Dynamic linking and animation
Animation is a key function for weather display and analysis systems. It is clear that ESRI could support animation using frame sequencing, but such a capability would be unique to each hardware platform. Commercial frame animation software is also available, but there remains the issue of coupling the ArcView View object with the animation page or frame.

3.0 Results and Discussions:

3.1 Results:
A sophisticated WPS that will protect people, property and businesses, managers in our largest metro areas face challenges and threats more complex than ever. More often than not, weather is at the heart of any given emergency, and government officials need the best information possible to prepare for the impact of a severe weather event and to support future and long-term city planning issues

3.2 Summary:
By integrating real-time weather information into a GIS-based decision support system, and utilizing advanced software tools for storm tracking, hazard prediction and consequence assessment, today’s decision makers or managers are technologically prepared to make better and faster decisions which can reduce disaster costs, minimize loss of life, and improve preparedness against natural and technological disasters.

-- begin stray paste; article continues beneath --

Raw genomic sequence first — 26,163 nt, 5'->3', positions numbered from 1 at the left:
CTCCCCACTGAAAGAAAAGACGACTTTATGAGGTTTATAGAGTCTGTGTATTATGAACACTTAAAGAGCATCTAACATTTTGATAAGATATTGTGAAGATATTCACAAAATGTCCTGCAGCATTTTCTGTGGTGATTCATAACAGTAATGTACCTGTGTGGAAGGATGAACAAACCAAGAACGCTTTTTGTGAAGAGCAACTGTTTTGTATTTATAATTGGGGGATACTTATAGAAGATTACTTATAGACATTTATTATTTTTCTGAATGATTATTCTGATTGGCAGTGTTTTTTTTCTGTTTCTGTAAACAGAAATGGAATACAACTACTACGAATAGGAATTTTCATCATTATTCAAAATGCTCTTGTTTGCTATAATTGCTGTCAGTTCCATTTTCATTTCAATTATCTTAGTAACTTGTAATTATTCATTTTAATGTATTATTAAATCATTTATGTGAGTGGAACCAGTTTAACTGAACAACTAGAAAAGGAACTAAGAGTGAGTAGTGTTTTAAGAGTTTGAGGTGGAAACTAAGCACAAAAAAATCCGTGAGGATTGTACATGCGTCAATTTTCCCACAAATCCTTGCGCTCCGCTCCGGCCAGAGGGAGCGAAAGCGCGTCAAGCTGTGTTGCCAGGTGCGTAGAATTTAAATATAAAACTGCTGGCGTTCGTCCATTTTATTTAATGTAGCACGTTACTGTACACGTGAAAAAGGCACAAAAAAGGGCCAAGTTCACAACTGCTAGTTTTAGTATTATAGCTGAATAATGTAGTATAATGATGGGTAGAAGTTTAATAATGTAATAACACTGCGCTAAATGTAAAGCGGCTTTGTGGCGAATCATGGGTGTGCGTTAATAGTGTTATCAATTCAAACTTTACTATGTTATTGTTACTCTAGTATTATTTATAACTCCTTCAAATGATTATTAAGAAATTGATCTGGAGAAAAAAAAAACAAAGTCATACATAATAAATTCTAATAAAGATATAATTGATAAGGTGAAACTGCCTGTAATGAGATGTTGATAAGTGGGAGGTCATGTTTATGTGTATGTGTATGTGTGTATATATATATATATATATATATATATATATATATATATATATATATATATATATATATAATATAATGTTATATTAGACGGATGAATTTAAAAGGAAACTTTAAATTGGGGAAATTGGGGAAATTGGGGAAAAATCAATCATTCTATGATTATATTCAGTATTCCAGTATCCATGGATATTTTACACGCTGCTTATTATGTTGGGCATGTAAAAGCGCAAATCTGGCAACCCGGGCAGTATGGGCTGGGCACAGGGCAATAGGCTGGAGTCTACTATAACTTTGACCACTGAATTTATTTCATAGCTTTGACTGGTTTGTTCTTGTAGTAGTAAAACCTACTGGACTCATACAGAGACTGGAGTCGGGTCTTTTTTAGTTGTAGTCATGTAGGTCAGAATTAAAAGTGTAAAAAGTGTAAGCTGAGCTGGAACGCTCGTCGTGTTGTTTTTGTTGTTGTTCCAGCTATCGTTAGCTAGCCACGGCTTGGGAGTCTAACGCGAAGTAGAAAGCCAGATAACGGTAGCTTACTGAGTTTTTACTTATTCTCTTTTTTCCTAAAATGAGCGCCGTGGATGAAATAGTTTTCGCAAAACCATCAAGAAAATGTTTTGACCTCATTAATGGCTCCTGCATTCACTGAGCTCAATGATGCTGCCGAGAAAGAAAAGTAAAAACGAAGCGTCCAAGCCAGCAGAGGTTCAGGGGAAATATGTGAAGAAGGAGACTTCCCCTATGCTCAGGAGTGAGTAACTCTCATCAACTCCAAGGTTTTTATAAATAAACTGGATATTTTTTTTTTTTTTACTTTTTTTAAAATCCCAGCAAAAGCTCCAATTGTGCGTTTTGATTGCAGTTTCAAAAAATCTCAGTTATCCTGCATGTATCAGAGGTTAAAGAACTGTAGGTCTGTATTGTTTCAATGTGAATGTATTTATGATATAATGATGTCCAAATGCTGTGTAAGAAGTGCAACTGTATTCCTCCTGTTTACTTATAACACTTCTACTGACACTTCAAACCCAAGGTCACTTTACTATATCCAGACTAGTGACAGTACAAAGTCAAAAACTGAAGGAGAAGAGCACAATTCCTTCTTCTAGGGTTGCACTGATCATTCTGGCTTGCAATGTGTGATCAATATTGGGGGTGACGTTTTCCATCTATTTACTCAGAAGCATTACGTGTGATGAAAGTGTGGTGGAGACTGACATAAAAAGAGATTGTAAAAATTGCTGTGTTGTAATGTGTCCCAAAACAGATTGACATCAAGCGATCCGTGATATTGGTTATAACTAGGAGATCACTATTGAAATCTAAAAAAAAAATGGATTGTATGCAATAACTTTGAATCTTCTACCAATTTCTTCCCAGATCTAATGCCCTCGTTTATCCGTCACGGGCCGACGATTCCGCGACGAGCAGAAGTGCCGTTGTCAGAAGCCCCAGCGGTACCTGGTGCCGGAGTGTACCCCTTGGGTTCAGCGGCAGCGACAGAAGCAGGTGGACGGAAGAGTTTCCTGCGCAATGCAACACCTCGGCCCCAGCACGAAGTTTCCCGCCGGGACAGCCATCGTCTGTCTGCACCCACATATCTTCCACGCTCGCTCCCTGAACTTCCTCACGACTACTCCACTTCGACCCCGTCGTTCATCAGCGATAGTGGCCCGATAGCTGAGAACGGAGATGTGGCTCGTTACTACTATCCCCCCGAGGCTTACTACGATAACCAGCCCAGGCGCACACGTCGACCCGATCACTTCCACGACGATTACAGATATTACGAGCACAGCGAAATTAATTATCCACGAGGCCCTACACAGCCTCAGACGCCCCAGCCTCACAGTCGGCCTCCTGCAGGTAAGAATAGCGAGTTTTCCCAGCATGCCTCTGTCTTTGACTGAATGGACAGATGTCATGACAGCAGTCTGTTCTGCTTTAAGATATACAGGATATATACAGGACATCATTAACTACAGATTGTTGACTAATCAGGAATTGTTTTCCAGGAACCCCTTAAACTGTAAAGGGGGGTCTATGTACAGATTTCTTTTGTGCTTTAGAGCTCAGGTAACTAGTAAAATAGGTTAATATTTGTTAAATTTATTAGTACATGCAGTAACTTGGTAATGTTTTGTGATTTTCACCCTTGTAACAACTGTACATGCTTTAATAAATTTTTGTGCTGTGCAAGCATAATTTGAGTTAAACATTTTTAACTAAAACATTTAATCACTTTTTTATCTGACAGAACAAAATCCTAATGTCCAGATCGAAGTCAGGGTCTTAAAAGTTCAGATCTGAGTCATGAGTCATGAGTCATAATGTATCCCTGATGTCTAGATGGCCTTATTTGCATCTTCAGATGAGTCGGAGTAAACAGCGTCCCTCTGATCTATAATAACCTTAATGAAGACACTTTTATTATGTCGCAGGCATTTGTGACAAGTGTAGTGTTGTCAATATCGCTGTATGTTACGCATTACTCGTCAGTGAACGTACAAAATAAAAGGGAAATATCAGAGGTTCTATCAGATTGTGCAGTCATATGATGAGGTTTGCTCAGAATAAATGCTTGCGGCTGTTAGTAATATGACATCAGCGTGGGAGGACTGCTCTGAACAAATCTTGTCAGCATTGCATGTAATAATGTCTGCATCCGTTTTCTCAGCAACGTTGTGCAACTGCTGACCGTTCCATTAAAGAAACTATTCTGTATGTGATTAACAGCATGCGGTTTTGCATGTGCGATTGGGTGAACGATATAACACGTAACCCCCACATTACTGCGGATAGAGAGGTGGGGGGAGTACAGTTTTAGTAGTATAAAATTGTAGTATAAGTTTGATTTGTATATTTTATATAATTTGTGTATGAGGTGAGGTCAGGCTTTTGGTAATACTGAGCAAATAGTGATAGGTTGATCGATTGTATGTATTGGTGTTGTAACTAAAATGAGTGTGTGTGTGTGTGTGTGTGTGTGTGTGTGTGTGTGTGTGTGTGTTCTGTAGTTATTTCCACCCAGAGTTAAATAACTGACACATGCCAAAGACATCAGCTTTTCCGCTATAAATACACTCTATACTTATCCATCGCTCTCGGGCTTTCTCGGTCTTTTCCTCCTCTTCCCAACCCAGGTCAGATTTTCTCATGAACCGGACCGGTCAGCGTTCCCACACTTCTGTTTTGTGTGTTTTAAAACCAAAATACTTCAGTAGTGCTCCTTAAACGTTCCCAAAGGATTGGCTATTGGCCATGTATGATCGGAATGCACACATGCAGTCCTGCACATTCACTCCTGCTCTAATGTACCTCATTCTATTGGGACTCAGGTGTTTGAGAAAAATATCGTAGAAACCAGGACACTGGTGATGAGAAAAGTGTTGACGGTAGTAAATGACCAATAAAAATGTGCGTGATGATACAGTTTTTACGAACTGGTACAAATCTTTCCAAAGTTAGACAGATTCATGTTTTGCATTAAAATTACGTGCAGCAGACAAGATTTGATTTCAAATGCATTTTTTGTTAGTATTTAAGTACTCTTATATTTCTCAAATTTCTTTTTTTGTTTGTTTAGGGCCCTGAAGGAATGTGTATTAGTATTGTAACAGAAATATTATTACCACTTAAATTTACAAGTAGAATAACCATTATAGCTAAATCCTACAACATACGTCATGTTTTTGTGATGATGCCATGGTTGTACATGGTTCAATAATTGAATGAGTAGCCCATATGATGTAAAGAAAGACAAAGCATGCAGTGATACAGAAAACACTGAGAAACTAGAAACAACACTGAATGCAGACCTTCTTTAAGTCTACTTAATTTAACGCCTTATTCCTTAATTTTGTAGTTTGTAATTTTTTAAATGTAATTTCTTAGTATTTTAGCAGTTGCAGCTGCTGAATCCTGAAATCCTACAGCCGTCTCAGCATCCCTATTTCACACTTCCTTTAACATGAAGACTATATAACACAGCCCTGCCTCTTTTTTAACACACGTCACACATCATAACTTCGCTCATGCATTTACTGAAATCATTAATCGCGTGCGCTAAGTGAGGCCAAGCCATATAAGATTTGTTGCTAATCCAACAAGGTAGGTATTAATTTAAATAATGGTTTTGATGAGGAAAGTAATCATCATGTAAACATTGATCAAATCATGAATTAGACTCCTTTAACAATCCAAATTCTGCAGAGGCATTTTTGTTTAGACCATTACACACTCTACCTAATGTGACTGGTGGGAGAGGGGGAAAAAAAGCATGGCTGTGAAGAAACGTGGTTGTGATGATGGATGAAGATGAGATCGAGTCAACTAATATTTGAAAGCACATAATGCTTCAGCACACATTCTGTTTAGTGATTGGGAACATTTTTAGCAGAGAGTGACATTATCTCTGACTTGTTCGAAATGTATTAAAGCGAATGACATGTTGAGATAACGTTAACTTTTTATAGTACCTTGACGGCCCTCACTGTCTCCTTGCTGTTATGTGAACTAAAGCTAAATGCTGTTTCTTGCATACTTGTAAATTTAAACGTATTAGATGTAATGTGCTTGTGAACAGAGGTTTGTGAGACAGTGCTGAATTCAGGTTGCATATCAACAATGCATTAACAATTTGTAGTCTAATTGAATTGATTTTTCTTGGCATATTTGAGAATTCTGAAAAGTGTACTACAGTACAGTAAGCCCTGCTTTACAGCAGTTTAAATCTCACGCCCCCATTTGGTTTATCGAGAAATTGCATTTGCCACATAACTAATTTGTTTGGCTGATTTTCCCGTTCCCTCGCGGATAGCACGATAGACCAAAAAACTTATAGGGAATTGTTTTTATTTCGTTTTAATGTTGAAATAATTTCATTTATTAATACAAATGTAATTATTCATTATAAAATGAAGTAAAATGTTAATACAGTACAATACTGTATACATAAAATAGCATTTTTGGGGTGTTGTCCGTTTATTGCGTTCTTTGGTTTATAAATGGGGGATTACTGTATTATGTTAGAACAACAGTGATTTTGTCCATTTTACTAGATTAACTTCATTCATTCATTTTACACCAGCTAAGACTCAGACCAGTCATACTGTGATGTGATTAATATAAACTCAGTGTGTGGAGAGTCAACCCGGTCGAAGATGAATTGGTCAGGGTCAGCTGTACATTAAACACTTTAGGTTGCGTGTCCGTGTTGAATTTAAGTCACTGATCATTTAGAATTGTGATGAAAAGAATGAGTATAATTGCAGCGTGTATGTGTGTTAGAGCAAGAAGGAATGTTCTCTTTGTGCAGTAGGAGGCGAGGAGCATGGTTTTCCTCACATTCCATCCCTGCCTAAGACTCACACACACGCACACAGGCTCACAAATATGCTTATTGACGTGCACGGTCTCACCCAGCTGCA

3.3.Future considerations:
In the future, it is possible to envisage a suite of tools that could support MEAs such as Kyoto. The Remote Sensing component would include a constellation of optical,LIDAR and radar instruments, flying roughly in formation that would collect data simultaneously over the same land areas. These would need to be operational, with a commitment to long-term data provision. These would be linked, in turn, with in situ observations (for ground-truthing), improved estimates of biomass stocks, and to models that would integrate the Remote Sensing data and provide some predictive capacity regarding future land-use changes and their relationship to emissions and concentrations of GHGs.

4.0 References

  • Beddoe (1997) GIS Meets Weather Systems Head-On, GIS World, vol. 10, no. 2, pp 52-53.
  • Brennan and Waddington, Utility of Spatially Related Data for Managing Agricultural Variability, ESRI 1997 User Conference.
  • Kasraei and Van Zuyle, Near Real-Time Hydrologic Modeling and Forecasting Using GIS, ESRI 1997 User Conference.
  • Knitis, Analysis of the Effect of Weather on FEDEX Ground Operations Using GIS, ESRI 1997 User Conference.
  • Shipley, Graffman and Beddoe, GIS Does the Weather, ESRI 1996 International Users Conference.
  • Shipley, Graffman, Beddoe and Smith (1997) Rapid Integration of COTS GIS for Interactive Weather Processing, AMS 13th IIPS Proceedings, paper 13.11, pp 420-421.